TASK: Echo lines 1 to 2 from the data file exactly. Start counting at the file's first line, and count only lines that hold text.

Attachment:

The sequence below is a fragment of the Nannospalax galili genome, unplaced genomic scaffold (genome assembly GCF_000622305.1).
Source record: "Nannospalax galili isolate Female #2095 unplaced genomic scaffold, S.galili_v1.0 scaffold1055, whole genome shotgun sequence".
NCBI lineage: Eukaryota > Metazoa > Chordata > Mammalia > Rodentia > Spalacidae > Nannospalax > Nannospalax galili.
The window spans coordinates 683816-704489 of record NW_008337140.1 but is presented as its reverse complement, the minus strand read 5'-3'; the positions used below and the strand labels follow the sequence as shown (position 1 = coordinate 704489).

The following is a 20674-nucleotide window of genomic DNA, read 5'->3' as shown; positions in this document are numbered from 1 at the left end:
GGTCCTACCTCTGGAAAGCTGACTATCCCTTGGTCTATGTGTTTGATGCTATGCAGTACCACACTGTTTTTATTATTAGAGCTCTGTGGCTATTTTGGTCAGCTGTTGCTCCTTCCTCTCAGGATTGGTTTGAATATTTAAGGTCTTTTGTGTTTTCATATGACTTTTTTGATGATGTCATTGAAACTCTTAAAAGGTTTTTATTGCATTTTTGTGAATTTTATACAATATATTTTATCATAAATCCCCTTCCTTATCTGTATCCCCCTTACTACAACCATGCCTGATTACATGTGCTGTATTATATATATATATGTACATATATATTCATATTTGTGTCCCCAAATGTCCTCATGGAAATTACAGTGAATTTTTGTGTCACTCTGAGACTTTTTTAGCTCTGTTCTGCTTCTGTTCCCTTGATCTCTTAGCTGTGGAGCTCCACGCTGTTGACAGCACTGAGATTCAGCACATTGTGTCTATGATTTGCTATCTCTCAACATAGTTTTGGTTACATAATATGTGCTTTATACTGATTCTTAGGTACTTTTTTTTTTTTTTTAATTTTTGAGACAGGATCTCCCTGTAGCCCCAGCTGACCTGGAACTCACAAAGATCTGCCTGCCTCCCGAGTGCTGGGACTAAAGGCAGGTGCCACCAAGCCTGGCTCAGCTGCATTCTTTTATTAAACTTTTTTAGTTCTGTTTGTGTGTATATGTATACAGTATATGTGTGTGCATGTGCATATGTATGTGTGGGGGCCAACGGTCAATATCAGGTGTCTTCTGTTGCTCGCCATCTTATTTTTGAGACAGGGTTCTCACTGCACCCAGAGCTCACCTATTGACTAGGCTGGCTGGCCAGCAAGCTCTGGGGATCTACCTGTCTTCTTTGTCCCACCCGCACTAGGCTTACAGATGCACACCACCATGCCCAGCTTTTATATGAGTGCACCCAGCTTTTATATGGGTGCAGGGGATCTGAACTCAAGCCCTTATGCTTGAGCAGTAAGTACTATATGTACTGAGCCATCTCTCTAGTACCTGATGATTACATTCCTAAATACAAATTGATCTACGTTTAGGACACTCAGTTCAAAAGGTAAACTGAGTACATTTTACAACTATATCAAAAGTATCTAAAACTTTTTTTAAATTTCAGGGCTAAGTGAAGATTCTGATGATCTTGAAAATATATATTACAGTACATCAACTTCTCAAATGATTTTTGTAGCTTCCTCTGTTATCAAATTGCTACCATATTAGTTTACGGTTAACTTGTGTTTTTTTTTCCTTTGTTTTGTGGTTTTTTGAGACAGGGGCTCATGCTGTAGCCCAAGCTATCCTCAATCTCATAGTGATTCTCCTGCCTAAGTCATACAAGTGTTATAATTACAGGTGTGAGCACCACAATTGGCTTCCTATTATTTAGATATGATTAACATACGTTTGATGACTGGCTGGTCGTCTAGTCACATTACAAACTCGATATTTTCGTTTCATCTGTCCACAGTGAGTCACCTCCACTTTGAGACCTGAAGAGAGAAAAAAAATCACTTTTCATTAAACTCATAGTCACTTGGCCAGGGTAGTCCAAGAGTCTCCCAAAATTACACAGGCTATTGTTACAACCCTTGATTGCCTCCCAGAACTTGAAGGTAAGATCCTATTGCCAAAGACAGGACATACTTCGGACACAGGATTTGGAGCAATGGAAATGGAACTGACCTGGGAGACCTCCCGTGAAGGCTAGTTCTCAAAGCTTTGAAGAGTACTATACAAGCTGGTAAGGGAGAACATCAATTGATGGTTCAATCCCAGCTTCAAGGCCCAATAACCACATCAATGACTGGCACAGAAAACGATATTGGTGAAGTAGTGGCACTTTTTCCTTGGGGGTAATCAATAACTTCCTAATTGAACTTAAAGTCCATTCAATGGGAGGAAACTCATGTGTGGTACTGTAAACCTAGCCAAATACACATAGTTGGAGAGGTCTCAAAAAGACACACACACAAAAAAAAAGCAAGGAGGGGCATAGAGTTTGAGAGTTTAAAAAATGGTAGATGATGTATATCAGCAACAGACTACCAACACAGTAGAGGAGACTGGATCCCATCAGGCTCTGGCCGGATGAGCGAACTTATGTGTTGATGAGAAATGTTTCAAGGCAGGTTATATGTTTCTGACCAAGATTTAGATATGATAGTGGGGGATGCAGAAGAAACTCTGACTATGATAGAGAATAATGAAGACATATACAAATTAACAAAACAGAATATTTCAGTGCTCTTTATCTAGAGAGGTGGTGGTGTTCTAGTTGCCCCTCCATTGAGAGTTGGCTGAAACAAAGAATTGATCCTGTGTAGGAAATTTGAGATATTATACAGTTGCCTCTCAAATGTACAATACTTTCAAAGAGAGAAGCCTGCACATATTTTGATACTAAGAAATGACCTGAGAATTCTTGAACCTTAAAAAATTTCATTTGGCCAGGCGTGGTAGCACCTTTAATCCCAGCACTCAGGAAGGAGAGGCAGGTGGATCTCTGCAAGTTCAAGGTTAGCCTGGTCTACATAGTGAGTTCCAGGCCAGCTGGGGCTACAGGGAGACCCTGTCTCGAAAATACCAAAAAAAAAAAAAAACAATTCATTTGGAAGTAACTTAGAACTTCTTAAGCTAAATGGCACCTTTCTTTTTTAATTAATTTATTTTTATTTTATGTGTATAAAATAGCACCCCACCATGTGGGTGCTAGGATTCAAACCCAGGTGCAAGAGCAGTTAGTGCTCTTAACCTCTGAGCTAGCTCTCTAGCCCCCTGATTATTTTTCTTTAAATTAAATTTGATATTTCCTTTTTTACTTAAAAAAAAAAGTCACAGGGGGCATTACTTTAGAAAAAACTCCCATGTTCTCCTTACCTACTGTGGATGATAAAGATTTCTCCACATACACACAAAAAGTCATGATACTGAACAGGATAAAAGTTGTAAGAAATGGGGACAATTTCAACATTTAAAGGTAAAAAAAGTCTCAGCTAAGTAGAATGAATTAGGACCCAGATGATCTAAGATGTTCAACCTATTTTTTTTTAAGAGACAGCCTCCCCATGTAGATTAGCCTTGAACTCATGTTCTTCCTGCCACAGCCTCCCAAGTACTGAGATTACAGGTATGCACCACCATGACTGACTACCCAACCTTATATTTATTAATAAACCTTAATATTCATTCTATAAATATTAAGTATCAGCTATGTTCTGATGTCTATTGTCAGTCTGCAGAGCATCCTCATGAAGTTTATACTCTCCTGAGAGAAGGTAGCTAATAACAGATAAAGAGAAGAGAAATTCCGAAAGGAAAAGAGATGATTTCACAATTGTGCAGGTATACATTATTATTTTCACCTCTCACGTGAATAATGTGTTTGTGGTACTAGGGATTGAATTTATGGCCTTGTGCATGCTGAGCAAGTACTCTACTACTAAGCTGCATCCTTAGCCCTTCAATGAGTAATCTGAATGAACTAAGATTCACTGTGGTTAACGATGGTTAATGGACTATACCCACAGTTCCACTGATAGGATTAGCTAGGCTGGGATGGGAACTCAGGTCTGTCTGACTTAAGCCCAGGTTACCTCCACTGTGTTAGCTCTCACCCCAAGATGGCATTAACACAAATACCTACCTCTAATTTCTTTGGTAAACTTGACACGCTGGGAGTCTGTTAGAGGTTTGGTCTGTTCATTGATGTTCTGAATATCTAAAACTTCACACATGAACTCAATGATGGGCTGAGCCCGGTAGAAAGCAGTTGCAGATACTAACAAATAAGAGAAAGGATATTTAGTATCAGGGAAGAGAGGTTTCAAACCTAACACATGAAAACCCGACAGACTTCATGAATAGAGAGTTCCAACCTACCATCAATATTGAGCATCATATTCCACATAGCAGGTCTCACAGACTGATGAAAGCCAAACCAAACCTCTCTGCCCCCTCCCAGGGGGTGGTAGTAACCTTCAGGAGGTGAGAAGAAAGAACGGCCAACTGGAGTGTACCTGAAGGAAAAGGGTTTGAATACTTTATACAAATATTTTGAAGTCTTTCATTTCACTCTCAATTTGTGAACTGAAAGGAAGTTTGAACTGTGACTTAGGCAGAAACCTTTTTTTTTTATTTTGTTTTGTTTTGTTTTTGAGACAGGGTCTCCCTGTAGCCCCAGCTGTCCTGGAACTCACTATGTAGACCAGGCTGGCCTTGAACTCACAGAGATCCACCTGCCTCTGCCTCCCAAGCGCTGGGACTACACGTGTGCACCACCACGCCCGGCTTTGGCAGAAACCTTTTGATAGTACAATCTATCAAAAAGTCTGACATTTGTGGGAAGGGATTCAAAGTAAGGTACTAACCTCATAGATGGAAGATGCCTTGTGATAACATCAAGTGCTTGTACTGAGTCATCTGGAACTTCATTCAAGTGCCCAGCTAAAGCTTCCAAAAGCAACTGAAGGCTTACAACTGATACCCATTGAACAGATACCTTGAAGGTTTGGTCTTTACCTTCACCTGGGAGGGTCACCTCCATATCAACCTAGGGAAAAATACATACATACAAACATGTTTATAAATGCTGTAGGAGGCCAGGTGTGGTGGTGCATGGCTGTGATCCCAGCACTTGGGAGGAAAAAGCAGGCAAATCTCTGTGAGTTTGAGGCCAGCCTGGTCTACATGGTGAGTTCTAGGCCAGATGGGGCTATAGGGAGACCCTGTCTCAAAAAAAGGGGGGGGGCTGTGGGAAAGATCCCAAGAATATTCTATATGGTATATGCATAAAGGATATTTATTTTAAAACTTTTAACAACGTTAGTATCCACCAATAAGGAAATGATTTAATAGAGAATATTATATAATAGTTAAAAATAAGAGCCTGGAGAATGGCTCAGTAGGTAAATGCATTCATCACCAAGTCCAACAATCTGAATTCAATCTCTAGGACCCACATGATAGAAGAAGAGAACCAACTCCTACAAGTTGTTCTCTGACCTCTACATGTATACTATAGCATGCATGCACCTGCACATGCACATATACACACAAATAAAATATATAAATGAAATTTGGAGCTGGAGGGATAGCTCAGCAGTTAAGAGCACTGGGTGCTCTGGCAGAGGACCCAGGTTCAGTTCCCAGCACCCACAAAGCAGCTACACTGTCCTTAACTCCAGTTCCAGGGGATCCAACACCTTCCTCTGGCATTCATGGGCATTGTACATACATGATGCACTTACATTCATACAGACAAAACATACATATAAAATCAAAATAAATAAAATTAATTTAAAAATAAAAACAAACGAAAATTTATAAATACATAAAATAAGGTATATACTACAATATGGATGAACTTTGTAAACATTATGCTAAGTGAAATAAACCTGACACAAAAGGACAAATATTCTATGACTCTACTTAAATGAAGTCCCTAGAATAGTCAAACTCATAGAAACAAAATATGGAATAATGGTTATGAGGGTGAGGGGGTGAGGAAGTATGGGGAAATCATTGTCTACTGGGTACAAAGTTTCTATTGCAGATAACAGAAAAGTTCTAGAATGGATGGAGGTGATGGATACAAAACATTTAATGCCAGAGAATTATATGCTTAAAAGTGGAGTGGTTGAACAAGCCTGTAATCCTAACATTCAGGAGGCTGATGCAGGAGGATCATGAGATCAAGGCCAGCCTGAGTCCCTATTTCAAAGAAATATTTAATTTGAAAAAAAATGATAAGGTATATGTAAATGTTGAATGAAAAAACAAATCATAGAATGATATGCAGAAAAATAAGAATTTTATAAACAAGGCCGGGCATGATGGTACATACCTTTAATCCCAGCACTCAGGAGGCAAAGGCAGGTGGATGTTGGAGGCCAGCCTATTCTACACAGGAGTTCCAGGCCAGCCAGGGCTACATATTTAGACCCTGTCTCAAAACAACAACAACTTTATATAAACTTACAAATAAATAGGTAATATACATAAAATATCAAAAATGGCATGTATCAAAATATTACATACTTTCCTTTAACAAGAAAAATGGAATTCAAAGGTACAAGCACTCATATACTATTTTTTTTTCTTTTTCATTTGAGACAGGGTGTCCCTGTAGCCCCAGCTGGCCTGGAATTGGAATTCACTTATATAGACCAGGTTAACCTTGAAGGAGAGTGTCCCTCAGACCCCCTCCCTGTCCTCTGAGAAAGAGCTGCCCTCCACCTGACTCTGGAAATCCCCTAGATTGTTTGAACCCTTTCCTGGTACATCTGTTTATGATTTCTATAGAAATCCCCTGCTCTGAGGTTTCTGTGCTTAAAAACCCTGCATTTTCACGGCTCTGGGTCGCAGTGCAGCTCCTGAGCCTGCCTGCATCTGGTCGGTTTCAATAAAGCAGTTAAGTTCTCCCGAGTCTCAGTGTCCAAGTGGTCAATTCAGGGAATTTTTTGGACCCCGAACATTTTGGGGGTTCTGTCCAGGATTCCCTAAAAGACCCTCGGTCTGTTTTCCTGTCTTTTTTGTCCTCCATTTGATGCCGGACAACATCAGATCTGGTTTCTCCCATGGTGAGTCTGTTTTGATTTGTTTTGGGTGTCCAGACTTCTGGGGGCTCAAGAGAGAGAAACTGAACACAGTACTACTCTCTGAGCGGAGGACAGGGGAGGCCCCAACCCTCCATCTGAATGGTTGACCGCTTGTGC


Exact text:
The sequence below is a fragment of the Nannospalax galili genome, unplaced genomic scaffold (genome assembly GCF_000622305.1).
Source record: "Nannospalax galili isolate Female #2095 unplaced genomic scaffold, S.galili_v1.0 scaffold1055, whole genome shotgun sequence".